Now, I don’t know about you, but this weekend, I’m going to be in a crowded shopping mall somewhere with the three people in this world I love the most — all of them at least 50% Korean by ethnicity — without a hint of fear for their safety. I call bullshit — evil, fetid, manipulative, cynical, fear-mongering bullshit — and I challenge anyone to find a substantial factual basis for it.
Since I’m not seeing one, how can I explain the inexplicable? I mean, what kind of a society would break out into mass mobbery in reaction to one isolated tragic event? Who would turn hatred of a friendly allied nation into fodder for popular movies and songs? Who would use another nation’s most painful living memory as an occasion to show its hatred? Who would discriminate against an entire national group, commit multiple acts of random violence (here, here, here, here, here), or peddle hate to the kiddies in school (here, here, here, with extra points for the approving reference to 9-11)? What nation would seek political advantage from one tragic event by propogating hatred for an entire nation (here, here, and here), much less find it to be a winning electoral strategy? And where would such hatred find broad societal acceptance? Surely not in an educated, developed, industrialized society. No civilized people in our times could subscribe to the inspiration of the world’s most brutal and backward system of government, one that openly espouses racism and is willing to kill as many babies as necessary to prove its commitment to that notion of purity.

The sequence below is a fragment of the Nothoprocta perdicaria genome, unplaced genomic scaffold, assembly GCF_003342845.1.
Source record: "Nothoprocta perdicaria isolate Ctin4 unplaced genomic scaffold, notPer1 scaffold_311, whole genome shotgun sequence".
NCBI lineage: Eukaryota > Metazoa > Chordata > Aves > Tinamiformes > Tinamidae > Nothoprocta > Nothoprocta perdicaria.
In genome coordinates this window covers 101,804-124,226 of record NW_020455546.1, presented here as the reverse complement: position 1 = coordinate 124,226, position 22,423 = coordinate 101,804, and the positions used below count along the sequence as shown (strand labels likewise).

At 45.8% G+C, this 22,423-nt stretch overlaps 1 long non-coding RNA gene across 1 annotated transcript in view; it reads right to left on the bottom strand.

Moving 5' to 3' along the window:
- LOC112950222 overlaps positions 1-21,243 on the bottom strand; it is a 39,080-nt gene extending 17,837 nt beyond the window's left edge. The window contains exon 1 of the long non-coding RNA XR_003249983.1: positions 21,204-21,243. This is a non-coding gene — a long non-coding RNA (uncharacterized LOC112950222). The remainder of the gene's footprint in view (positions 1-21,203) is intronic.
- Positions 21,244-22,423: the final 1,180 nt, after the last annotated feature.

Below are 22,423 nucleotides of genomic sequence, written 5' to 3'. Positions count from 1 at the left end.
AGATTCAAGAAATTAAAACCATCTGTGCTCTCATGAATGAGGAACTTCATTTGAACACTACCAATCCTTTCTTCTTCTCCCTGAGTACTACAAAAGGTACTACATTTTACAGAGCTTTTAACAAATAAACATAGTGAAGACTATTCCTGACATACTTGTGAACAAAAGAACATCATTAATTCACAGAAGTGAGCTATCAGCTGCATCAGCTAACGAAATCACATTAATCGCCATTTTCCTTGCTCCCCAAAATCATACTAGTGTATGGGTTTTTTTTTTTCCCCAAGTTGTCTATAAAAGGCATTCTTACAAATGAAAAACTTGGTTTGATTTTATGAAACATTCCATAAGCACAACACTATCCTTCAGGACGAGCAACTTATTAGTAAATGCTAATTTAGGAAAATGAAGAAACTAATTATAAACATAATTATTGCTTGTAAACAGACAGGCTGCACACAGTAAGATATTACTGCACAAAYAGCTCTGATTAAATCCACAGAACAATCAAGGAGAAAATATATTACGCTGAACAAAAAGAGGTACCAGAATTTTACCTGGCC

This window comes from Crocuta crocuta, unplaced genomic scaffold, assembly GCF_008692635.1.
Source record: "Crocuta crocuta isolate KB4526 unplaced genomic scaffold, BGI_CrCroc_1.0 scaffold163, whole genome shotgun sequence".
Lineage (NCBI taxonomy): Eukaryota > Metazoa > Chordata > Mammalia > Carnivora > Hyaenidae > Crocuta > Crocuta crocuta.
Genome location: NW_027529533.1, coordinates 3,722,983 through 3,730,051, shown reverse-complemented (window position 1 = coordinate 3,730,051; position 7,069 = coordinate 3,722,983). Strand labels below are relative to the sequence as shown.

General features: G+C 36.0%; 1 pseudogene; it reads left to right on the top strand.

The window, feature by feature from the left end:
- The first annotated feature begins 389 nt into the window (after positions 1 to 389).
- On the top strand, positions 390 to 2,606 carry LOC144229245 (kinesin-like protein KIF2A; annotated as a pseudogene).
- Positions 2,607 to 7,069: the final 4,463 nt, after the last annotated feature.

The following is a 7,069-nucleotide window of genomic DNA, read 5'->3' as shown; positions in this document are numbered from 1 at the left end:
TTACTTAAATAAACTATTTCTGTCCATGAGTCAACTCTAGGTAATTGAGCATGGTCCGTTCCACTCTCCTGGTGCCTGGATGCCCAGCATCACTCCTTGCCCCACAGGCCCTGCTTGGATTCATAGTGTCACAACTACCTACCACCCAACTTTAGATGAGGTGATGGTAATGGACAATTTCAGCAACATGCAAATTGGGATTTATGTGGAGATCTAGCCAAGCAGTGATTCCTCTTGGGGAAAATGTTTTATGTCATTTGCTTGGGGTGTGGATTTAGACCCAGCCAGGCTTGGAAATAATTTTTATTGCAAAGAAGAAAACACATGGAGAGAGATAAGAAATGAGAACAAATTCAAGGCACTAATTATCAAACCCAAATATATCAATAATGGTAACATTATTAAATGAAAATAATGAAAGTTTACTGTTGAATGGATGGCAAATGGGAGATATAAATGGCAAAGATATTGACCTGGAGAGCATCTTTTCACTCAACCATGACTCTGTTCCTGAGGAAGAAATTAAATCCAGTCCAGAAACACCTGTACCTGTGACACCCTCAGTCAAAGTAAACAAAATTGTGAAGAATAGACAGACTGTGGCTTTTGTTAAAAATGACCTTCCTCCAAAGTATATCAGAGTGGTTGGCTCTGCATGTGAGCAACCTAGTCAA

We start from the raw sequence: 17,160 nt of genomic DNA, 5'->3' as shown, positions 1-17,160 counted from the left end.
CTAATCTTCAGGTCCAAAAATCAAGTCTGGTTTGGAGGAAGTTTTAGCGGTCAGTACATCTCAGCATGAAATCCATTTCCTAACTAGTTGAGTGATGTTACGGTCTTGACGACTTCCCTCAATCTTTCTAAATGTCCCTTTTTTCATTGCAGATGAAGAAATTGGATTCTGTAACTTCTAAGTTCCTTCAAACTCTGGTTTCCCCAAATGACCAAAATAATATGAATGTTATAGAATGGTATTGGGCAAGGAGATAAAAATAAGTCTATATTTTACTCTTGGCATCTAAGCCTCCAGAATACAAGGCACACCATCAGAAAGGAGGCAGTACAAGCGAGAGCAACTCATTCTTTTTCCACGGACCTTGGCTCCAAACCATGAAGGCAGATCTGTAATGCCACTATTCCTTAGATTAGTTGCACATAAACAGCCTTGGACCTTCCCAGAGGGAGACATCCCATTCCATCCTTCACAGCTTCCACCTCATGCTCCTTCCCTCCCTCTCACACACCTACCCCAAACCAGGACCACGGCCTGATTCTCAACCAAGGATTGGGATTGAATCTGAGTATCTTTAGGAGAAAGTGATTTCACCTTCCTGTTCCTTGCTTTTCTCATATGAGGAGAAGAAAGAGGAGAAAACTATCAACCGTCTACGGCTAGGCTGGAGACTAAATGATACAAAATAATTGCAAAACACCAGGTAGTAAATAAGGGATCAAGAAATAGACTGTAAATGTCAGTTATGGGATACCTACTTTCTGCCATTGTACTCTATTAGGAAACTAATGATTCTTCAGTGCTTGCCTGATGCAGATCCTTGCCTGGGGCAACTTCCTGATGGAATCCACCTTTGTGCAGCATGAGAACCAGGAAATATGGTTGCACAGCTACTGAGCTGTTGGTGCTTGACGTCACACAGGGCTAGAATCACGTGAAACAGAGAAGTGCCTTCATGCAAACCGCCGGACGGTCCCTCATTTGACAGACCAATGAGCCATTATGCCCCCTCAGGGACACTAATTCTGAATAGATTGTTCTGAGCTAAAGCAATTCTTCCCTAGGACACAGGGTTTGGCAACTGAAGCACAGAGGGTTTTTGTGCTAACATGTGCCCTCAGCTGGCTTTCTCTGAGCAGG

Now, let me just briefly speak to that two percent of you who are not mature adults for a moment. My point here is not to justify in any way this kind of bigotry toward persons of Korean ancestry or any other. (Fair warning: anyone leaving a comment to that effect can expect to see it removed, and to be banned for good.) Nor is my point to deny that bigotry exists here, although I submit that our society overwhelmingly rejects it, and will severely punish anyone a court of law convicts of acting on it.
Now, directing my voice to back the adults … my point here is to suggest that the great majority of the bigotry and generalizing — both of Americans and of Koreans — is happening in South Korea, where I sense a lot of mental role reversal happening. I also suspect that for many of the same people, the acceptance of collective guilt is just a stepping stone to a claim of collective victimhood, which leads right back to collective scapegoating. Does anyone else see a pattern here?
This is wrong on several levels, starting with the fact that the 32 actual victims haven’t even buried yet. We should be mourning them. We live in a world where there’s plenty of real victimhood and little need to invent more. I’d like to see a whole lot less of all of this “collective” b.s. on all sides of all oceans, regardless of the nationalities of those concerned. I mean, didn’t Brian express it best? So please, let’s call off the Category 5 pogrom alert.